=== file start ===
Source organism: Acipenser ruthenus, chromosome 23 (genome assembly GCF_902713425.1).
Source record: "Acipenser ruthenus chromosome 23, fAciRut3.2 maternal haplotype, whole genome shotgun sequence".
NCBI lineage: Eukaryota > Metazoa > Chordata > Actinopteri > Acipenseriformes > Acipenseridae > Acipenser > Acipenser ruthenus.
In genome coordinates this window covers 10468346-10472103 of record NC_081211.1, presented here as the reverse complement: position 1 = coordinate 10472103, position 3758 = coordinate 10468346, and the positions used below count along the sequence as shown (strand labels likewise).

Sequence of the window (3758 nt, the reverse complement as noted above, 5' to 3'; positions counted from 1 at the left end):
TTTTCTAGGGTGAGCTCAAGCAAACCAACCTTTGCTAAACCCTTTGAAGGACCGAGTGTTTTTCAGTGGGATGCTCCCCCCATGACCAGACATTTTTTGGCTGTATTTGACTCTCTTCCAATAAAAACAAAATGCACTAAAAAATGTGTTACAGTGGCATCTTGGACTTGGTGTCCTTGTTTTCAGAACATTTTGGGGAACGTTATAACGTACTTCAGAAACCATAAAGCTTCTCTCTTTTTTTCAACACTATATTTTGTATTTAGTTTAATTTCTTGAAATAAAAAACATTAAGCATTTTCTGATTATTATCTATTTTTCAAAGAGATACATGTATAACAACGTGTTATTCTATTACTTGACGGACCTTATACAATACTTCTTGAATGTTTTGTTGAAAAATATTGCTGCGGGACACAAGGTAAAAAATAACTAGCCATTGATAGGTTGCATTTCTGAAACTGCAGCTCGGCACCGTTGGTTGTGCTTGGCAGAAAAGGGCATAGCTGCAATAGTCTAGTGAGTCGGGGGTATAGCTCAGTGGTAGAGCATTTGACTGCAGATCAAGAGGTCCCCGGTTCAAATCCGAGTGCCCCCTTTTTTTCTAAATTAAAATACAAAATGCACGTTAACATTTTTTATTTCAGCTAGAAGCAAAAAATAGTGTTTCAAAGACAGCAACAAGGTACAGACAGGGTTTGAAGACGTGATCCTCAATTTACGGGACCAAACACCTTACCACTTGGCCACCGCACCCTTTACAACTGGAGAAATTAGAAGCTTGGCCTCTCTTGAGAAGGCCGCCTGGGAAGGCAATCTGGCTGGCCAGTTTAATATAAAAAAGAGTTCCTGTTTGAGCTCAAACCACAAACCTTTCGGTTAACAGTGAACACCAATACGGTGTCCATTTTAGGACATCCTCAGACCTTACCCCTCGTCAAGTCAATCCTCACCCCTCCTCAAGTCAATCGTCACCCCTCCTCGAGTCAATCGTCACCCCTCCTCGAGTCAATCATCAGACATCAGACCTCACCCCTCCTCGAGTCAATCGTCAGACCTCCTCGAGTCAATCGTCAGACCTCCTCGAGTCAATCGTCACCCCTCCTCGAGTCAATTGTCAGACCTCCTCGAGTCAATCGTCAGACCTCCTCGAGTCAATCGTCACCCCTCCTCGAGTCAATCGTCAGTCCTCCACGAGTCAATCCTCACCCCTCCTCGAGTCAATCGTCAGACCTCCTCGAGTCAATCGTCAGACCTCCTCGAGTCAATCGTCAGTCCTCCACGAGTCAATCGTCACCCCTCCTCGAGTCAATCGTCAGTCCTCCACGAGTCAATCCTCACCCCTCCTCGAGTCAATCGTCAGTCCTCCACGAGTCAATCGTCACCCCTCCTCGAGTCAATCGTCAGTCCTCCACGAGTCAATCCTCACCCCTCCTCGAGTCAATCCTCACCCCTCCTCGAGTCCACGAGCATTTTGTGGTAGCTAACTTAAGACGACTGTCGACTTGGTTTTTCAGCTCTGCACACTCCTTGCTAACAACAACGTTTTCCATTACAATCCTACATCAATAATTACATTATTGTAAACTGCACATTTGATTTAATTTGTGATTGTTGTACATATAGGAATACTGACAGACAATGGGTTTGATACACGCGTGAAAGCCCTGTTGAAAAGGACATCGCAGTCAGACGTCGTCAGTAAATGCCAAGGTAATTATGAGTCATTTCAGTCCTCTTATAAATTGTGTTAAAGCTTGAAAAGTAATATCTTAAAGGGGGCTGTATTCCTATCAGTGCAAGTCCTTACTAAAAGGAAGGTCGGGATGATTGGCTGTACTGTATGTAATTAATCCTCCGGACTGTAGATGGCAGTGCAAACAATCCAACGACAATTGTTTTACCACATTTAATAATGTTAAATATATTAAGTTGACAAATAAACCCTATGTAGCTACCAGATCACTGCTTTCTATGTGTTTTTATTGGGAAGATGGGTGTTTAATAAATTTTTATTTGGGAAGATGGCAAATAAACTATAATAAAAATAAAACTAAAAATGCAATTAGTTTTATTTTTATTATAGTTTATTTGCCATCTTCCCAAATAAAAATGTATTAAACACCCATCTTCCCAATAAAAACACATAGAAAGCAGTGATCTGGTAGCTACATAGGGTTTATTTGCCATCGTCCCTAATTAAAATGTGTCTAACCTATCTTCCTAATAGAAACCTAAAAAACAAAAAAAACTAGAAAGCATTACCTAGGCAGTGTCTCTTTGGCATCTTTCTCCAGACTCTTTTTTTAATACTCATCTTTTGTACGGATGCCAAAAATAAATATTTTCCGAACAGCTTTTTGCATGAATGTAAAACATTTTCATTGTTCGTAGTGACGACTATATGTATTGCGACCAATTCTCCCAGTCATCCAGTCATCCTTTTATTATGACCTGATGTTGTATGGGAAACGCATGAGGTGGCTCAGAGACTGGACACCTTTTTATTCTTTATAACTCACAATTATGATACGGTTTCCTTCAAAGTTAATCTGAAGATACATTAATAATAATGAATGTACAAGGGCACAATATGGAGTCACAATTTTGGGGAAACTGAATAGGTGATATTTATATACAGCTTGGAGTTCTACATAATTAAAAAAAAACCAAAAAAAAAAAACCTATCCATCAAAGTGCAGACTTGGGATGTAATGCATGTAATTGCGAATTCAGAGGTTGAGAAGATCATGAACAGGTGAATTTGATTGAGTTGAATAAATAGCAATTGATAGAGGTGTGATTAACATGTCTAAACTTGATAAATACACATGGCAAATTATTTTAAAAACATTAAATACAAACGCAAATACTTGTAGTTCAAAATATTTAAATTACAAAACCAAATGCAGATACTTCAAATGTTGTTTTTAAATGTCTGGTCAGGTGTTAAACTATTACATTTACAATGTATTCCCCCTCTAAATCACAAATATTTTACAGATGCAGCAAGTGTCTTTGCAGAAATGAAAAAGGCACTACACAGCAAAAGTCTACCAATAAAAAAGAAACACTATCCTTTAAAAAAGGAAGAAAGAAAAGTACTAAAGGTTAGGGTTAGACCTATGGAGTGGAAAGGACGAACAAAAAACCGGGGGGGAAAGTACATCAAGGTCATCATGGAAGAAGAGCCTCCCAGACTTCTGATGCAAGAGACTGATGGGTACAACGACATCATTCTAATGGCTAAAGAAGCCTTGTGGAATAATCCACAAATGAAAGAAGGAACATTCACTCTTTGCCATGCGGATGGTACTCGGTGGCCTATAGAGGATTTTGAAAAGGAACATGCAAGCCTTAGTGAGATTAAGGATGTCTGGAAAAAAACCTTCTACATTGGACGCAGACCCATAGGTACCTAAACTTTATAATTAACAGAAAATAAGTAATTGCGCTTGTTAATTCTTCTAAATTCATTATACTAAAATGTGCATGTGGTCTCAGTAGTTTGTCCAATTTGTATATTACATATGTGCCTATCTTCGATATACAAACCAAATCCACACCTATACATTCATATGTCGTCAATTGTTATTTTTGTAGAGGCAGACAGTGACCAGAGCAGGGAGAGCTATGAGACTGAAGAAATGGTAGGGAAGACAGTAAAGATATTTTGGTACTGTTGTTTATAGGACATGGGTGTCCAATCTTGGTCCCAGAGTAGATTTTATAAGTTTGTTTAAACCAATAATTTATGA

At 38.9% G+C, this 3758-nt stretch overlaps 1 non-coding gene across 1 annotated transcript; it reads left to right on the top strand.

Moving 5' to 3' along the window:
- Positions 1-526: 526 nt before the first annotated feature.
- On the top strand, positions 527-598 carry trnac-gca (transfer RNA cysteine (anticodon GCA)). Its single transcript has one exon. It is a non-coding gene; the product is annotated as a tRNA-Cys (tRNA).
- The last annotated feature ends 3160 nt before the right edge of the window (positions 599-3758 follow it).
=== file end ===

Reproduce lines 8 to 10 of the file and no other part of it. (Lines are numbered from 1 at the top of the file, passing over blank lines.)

Moving 5' to 3' along the window:
- Positions 1-526: 526 nt before the first annotated feature.
- On the top strand, positions 527-598 carry trnac-gca (transfer RNA cysteine (anticodon GCA)). Its single transcript has one exon. It is a non-coding gene; the product is annotated as a tRNA-Cys (tRNA).